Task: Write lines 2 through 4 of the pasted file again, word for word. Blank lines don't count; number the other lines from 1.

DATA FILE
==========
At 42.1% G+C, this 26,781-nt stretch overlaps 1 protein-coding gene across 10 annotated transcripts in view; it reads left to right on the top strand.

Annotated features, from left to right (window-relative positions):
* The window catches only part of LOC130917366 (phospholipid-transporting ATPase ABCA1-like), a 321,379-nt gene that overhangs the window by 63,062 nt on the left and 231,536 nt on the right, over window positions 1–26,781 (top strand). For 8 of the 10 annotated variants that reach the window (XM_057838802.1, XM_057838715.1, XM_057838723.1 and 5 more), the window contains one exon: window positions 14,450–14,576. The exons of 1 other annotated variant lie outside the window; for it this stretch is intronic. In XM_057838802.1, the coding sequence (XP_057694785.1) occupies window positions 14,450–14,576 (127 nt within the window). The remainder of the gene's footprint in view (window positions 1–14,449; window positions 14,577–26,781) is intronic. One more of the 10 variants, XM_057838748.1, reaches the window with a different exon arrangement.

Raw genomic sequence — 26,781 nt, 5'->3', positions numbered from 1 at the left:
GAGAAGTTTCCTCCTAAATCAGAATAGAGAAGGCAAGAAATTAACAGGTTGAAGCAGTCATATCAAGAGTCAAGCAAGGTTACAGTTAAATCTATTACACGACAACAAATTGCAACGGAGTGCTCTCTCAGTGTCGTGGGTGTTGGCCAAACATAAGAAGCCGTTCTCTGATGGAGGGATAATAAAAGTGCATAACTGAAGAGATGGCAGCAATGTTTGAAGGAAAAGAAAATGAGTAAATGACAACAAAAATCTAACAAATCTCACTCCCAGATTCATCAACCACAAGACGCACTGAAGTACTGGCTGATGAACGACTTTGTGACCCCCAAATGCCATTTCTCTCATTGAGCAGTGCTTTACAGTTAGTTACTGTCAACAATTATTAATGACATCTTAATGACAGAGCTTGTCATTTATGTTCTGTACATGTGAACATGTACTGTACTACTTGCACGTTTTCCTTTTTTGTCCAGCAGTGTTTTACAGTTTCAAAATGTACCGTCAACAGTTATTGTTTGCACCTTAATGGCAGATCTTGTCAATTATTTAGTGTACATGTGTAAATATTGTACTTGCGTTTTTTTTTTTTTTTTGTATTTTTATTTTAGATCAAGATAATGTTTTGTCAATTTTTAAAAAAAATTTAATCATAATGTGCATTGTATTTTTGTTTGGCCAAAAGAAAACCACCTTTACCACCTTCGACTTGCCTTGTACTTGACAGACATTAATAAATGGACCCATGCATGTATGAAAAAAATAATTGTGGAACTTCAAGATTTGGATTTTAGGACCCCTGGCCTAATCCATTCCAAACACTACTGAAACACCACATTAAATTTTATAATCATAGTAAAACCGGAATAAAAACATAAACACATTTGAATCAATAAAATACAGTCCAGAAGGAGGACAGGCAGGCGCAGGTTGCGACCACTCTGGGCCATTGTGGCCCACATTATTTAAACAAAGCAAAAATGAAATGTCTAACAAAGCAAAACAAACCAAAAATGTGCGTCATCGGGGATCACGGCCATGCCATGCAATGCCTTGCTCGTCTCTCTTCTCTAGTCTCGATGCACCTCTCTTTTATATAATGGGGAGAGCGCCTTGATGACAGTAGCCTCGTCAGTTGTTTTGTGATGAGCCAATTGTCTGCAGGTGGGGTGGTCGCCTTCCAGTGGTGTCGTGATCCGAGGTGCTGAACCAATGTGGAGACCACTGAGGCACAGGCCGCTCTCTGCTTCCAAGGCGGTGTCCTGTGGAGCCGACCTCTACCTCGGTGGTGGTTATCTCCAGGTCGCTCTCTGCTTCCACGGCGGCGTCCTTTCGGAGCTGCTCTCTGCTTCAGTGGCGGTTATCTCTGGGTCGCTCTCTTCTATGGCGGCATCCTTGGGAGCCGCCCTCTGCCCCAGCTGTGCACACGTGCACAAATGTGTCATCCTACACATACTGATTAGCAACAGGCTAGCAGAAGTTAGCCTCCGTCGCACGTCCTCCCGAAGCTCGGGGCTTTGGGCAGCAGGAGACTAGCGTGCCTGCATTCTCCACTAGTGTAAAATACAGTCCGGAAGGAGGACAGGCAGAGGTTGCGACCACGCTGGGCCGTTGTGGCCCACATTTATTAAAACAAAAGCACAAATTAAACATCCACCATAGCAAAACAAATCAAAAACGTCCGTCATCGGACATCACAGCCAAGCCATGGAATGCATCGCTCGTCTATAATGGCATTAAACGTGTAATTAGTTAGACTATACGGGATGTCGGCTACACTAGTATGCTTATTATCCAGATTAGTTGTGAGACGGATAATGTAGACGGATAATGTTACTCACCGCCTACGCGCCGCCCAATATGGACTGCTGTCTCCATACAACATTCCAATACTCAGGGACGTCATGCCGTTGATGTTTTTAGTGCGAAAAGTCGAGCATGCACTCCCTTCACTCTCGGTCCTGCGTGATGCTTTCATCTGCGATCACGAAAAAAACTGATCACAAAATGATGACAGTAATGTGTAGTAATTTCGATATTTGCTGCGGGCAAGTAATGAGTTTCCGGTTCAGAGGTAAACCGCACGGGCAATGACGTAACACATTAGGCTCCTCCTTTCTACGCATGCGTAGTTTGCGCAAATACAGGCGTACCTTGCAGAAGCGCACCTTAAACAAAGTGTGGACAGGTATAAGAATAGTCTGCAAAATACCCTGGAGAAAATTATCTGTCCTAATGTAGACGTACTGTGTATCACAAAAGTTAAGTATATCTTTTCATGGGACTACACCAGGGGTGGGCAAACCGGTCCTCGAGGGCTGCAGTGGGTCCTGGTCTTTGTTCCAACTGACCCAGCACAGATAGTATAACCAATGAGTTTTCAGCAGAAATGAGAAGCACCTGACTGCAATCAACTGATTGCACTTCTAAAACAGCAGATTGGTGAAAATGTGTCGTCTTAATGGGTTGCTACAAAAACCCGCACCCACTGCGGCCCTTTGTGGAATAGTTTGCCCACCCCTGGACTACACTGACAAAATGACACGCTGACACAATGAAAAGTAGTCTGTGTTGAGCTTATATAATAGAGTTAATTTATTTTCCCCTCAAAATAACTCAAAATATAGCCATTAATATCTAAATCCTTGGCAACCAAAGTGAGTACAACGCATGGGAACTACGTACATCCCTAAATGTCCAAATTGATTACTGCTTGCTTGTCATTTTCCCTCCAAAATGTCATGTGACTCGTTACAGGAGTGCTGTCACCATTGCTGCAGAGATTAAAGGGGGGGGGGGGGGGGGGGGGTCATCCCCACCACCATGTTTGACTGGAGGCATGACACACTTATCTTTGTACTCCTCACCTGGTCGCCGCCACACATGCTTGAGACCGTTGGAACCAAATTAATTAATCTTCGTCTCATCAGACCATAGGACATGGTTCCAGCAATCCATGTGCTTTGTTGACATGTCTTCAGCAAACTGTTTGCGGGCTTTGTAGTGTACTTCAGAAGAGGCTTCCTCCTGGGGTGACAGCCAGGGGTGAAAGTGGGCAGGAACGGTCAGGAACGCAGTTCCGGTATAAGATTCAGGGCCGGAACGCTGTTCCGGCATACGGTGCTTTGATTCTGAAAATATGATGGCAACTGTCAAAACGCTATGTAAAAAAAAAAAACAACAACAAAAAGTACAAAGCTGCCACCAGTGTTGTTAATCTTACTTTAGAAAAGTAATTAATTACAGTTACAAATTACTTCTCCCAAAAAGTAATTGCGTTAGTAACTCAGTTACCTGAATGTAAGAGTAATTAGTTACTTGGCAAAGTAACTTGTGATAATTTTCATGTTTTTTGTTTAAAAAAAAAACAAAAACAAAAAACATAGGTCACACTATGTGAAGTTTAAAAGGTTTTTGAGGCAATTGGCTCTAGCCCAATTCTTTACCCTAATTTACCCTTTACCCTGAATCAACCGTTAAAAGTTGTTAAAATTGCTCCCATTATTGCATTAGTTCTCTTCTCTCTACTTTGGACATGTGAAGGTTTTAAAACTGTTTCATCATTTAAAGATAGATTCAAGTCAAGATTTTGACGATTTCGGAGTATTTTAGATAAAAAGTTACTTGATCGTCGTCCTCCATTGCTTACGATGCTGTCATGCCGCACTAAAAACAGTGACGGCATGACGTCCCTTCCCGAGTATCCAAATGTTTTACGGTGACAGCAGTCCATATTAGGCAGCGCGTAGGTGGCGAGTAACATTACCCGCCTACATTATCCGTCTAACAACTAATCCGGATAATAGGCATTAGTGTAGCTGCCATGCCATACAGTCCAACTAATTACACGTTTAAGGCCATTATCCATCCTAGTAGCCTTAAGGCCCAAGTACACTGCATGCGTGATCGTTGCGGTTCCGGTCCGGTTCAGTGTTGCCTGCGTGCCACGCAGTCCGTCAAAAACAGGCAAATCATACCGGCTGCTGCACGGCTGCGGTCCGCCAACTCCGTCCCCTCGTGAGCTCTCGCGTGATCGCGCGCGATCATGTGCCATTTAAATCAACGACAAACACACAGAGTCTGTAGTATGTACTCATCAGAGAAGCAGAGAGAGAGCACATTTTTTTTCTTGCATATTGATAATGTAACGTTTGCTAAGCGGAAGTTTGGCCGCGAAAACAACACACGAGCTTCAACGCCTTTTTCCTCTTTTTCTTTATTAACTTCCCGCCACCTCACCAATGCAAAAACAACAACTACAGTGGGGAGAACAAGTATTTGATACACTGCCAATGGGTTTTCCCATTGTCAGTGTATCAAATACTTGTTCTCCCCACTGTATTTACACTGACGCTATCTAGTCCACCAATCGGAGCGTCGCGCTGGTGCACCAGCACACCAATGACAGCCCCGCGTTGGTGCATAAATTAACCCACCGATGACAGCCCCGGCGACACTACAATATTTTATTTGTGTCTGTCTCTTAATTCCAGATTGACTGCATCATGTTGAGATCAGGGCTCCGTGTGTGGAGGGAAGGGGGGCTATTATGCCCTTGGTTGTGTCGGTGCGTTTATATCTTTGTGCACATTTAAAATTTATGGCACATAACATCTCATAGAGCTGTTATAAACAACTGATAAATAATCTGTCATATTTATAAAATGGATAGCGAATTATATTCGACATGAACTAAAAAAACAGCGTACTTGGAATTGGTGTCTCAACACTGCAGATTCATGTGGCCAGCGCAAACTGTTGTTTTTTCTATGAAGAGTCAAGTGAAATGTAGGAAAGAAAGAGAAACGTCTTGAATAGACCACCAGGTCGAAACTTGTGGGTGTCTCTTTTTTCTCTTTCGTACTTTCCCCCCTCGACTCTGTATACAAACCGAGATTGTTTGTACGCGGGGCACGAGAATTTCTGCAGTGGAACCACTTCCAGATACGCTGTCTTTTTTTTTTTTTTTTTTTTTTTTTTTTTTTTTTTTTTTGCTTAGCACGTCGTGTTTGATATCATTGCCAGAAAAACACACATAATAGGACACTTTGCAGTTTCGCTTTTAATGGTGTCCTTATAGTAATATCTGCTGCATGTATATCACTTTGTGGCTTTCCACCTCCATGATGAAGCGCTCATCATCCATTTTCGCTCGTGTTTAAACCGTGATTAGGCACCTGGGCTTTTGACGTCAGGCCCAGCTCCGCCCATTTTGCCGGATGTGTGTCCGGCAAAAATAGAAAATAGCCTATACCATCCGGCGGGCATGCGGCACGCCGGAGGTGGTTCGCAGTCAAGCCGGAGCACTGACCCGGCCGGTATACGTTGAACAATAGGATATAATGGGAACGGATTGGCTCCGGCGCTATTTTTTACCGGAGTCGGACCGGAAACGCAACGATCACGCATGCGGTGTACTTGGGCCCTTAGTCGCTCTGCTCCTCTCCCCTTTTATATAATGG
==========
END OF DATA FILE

Annotated features, from left to right (window-relative positions):
* The window catches only part of LOC130917366 (phospholipid-transporting ATPase ABCA1-like), a 321,379-nt gene that overhangs the window by 63,062 nt on the left and 231,536 nt on the right, over window positions 1–26,781 (top strand). For 8 of the 10 annotated variants that reach the window (XM_057838802.1, XM_057838715.1, XM_057838723.1 and 5 more), the window contains one exon: window positions 14,450–14,576. The exons of 1 other annotated variant lie outside the window; for it this stretch is intronic. In XM_057838802.1, the coding sequence (XP_057694785.1) occupies window positions 14,450–14,576 (127 nt within the window). The remainder of the gene's footprint in view (window positions 1–14,449; window positions 14,577–26,781) is intronic. One more of the 10 variants, XM_057838748.1, reaches the window with a different exon arrangement.

Raw genomic sequence — 26,781 nt, 5'->3', positions numbered from 1 at the left: